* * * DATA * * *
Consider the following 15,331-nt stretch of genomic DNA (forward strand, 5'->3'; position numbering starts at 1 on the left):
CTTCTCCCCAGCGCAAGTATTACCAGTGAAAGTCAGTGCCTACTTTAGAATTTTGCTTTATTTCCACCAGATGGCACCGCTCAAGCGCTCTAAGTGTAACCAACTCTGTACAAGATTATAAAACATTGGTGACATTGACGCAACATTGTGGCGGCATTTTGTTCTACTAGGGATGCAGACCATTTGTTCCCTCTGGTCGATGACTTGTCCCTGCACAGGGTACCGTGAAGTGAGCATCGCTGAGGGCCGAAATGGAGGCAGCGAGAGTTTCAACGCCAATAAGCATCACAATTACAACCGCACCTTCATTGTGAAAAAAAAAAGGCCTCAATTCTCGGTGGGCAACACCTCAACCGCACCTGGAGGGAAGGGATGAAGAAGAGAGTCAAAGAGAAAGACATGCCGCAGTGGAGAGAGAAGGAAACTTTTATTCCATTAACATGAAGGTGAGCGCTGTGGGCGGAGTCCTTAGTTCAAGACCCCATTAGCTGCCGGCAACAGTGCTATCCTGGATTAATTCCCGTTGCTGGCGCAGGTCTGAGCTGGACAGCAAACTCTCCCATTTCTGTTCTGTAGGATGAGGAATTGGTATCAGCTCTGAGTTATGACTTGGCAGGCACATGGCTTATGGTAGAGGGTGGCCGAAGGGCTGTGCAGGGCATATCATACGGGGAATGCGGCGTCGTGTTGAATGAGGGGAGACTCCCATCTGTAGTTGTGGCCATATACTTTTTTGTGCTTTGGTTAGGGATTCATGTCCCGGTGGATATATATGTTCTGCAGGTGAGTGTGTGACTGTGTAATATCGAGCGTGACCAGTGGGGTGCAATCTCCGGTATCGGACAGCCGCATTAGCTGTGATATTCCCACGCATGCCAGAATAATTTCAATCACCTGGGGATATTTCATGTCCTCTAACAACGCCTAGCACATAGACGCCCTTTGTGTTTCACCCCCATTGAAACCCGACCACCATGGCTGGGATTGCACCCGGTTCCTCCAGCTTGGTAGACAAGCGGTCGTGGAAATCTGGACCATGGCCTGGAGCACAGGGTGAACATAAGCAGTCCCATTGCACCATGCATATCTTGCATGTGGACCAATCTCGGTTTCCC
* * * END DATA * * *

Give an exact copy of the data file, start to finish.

Consider the following 15,331-nt stretch of genomic DNA (forward strand, 5'->3'; position numbering starts at 1 on the left):
CTTCTCCCCAGCGCAAGTATTACCAGTGAAAGTCAGTGCCTACTTTAGAATTTTGCTTTATTTCCACCAGATGGCACCGCTCAAGCGCTCTAAGTGTAACCAACTCTGTACAAGATTATAAAACATTGGTGACATTGACGCAACATTGTGGCGGCATTTTGTTCTACTAGGGATGCAGACCATTTGTTCCCTCTGGTCGATGACTTGTCCCTGCACAGGGTACCGTGAAGTGAGCATCGCTGAGGGCCGAAATGGAGGCAGCGAGAGTTTCAACGCCAATAAGCATCACAATTACAACCGCACCTTCATTGTGAAAAAAAAAAGGCCTCAATTCTCGGTGGGCAACACCTCAACCGCACCTGGAGGGAAGGGATGAAGAAGAGAGTCAAAGAGAAAGACATGCCGCAGTGGAGAGAGAAGGAAACTTTTATTCCATTAACATGAAGGTGAGCGCTGTGGGCGGAGTCCTTAGTTCAAGACCCCATTAGCTGCCGGCAACAGTGCTATCCTGGATTAATTCCCGTTGCTGGCGCAGGTCTGAGCTGGACAGCAAACTCTCCCATTTCTGTTCTGTAGGATGAGGAATTGGTATCAGCTCTGAGTTATGACTTGGCAGGCACATGGCTTATGGTAGAGGGTGGCCGAAGGGCTGTGCAGGGCATATCATACGGGGAATGCGGCGTCGTGTTGAATGAGGGGAGACTCCCATCTGTAGTTGTGGCCATATACTTTTTTGTGCTTTGGTTAGGGATTCATGTCCCGGTGGATATATATGTTCTGCAGGTGAGTGTGTGACTGTGTAATATCGAGCGTGACCAGTGGGGTGCAATCTCCGGTATCGGACAGCCGCATTAGCTGTGATATTCCCACGCATGCCAGAATAATTTCAATCACCTGGGGATATTTCATGTCCTCTAACAACGCCTAGCACATAGACGCCCTTTGTGTTTCACCCCCATTGAAACCCGACCACCATGGCTGGGATTGCACCCGGTTCCTCCAGCTTGGTAGACAAGCGGTCGTGGAAATCTGGACCATGGCCTGGAGCACAGGGTGAACATAAGCAGTCCCATTGCACCATGCATATCTTGCATGTGGACCAATCTCGGTTTCCC